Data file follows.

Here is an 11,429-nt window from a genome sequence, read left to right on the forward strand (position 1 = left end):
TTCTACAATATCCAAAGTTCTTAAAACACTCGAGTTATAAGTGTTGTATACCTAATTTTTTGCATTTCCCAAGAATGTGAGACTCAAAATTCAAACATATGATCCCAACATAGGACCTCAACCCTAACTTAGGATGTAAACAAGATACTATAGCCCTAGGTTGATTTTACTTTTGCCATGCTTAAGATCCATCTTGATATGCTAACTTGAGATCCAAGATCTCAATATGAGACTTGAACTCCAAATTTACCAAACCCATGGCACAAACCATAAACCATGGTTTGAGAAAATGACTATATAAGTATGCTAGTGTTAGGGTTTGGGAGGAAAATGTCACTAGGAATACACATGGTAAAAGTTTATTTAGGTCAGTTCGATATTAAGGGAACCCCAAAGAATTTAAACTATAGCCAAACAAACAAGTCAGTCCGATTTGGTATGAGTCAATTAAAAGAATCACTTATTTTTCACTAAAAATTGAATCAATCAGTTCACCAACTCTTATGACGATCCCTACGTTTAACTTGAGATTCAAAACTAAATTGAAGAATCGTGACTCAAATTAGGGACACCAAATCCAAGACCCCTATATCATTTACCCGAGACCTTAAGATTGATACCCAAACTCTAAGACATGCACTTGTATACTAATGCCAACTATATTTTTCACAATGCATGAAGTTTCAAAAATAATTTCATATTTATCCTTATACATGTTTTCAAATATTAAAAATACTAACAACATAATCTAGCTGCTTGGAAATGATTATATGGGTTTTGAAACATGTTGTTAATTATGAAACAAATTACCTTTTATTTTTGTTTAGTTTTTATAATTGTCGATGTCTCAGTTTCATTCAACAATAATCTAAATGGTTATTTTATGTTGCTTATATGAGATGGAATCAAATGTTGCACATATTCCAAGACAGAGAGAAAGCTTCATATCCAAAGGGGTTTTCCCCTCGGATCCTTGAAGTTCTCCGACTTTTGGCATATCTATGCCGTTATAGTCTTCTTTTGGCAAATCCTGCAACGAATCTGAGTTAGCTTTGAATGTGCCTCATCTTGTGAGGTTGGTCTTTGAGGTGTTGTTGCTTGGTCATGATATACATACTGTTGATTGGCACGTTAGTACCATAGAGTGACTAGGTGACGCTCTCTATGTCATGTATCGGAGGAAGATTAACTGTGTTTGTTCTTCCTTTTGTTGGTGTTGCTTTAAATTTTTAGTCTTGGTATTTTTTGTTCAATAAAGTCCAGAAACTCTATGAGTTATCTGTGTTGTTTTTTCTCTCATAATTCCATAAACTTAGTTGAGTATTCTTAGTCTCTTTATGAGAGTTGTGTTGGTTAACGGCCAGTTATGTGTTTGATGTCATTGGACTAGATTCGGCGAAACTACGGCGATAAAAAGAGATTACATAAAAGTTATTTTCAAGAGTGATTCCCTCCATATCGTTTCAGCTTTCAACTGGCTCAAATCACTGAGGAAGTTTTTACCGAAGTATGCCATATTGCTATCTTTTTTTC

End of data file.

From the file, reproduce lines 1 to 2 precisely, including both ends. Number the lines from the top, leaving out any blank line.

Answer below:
Here is an 11,429-nt window from a genome sequence, read left to right on the forward strand (position 1 = left end):
TTCTACAATATCCAAAGTTCTTAAAACACTCGAGTTATAAGTGTTGTATACCTAATTTTTTGCATTTCCCAAGAATGTGAGACTCAAAATTCAAACATATGATCCCAACATAGGACCTCAACCCTAACTTAGGATGTAAACAAGATACTATAGCCCTAGGTTGATTTTACTTTTGCCATGCTTAAGATCCATCTTGATATGCTAACTTGAGATCCAAGATCTCAATATGAGACTTGAACTCCAAATTTACCAAACCCATGGCACAAACCATAAACCATGGTTTGAGAAAATGACTATATAAGTATGCTAGTGTTAGGGTTTGGGAGGAAAATGTCACTAGGAATACACATGGTAAAAGTTTATTTAGGTCAGTTCGATATTAAGGGAACCCCAAAGAATTTAAACTATAGCCAAACAAACAAGTCAGTCCGATTTGGTATGAGTCAATTAAAAGAATCACTTATTTTTCACTAAAAATTGAATCAATCAGTTCACCAACTCTTATGACGATCCCTACGTTTAACTTGAGATTCAAAACTAAATTGAAGAATCGTGACTCAAATTAGGGACACCAAATCCAAGACCCCTATATCATTTACCCGAGACCTTAAGATTGATACCCAAACTCTAAGACATGCACTTGTATACTAATGCCAACTATATTTTTCACAATGCATGAAGTTTCAAAAATAATTTCATATTTATCCTTATACATGTTTTCAAATATTAAAAATACTAACAACATAATCTAGCTGCTTGGAAATGATTATATGGGTTTTGAAACATGTTGTTAATTATGAAACAAATTACCTTTTATTTTTGTTTAGTTTTTATAATTGTCGATGTCTCAGTTTCATTCAACAATAATCTAAATGGTTATTTTATGTTGCTTATATGAGATGGAATCAAATGTTGCACATATTCCAAGACAGAGAGAAAGCTTCATATCCAAAGGGGTTTTCCCCTCGGATCCTTGAAGTTCTCCGACTTTTGGCATATCTATGCCGTTATAGTCTTCTTTTGGCAAATCCTGCAACGAATCTGAGTTAGCTTTGAATGTGCCTCATCTTGTGAGGTTGGTCTTTGAGGTGTTGTTGCTTGGTCATGATATACATACTGTTGATTGGCACGTTAGTACCATAGAGTGACTAGGTGACGCTCTCTATGTCATGTATCGGAGGAAGATTAACTGTGTTTGTTCTTCCTTTTGTTGGTGTTGCTTTAAATTTTTAGTCTTGGTATTTTTTGTTCAATAAAGTCCAGAAACTCTATGAGTTATCTGTGTTGTTTTTTCTCTCATAATTCCATAAACTTAGTTGAGTATTCTTAGTCTCTTTATGAGAGTTGTGTTGGTTAACGGCCAGTTATGTGTTTGATGTCATTGGACTAGATTCGGCGAAACTACGGCGATAAAAAGAGATTACATAAAAGTTATTTTCAAGAGTGATTCCCTCCATATCGTTTCAGCTTTCAACTGGCTCAAATCACTGAGGAAGTTTTTACCGAAGTATGCCATATTGCTATCTTTTTTTC